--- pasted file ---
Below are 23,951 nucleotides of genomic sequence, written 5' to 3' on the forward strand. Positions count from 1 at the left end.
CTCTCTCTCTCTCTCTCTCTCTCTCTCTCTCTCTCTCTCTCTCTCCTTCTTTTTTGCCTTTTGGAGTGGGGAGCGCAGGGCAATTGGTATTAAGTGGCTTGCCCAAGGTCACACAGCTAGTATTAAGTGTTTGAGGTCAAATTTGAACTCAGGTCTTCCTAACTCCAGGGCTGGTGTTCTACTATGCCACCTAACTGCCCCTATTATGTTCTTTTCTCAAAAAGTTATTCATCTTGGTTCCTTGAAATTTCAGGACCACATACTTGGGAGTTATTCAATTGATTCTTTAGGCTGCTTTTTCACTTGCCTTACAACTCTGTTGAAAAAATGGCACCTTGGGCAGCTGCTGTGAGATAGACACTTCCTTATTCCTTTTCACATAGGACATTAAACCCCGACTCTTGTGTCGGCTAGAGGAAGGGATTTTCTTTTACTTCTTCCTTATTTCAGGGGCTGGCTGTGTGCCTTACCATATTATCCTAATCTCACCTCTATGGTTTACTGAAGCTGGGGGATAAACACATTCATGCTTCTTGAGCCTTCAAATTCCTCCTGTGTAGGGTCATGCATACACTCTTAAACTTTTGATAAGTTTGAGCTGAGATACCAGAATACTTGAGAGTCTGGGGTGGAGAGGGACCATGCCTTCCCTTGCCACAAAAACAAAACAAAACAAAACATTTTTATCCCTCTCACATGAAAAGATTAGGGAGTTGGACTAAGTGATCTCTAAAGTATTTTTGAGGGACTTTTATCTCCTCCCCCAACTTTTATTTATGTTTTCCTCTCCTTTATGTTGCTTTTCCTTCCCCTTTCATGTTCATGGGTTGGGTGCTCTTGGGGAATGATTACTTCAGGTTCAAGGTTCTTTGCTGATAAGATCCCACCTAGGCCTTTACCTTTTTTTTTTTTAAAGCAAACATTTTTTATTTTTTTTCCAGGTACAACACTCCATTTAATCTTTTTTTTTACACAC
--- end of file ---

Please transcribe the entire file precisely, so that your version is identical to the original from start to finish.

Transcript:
Below are 23,951 nucleotides of genomic sequence, written 5' to 3' on the forward strand. Positions count from 1 at the left end.
CTCTCTCTCTCTCTCTCTCTCTCTCTCTCTCTCTCTCTCTCTCTCCTTCTTTTTTGCCTTTTGGAGTGGGGAGCGCAGGGCAATTGGTATTAAGTGGCTTGCCCAAGGTCACACAGCTAGTATTAAGTGTTTGAGGTCAAATTTGAACTCAGGTCTTCCTAACTCCAGGGCTGGTGTTCTACTATGCCACCTAACTGCCCCTATTATGTTCTTTTCTCAAAAAGTTATTCATCTTGGTTCCTTGAAATTTCAGGACCACATACTTGGGAGTTATTCAATTGATTCTTTAGGCTGCTTTTTCACTTGCCTTACAACTCTGTTGAAAAAATGGCACCTTGGGCAGCTGCTGTGAGATAGACACTTCCTTATTCCTTTTCACATAGGACATTAAACCCCGACTCTTGTGTCGGCTAGAGGAAGGGATTTTCTTTTACTTCTTCCTTATTTCAGGGGCTGGCTGTGTGCCTTACCATATTATCCTAATCTCACCTCTATGGTTTACTGAAGCTGGGGGATAAACACATTCATGCTTCTTGAGCCTTCAAATTCCTCCTGTGTAGGGTCATGCATACACTCTTAAACTTTTGATAAGTTTGAGCTGAGATACCAGAATACTTGAGAGTCTGGGGTGGAGAGGGACCATGCCTTCCCTTGCCACAAAAACAAAACAAAACAAAACATTTTTATCCCTCTCACATGAAAAGATTAGGGAGTTGGACTAAGTGATCTCTAAAGTATTTTTGAGGGACTTTTATCTCCTCCCCCAACTTTTATTTATGTTTTCCTCTCCTTTATGTTGCTTTTCCTTCCCCTTTCATGTTCATGGGTTGGGTGCTCTTGGGGAATGATTACTTCAGGTTCAAGGTTCTTTGCTGATAAGATCCCACCTAGGCCTTTACCTTTTTTTTTTTTAAAGCAAACATTTTTTATTTTTTTTCCAGGTACAACACTCCATTTAATCTTTTTTTTTACACAC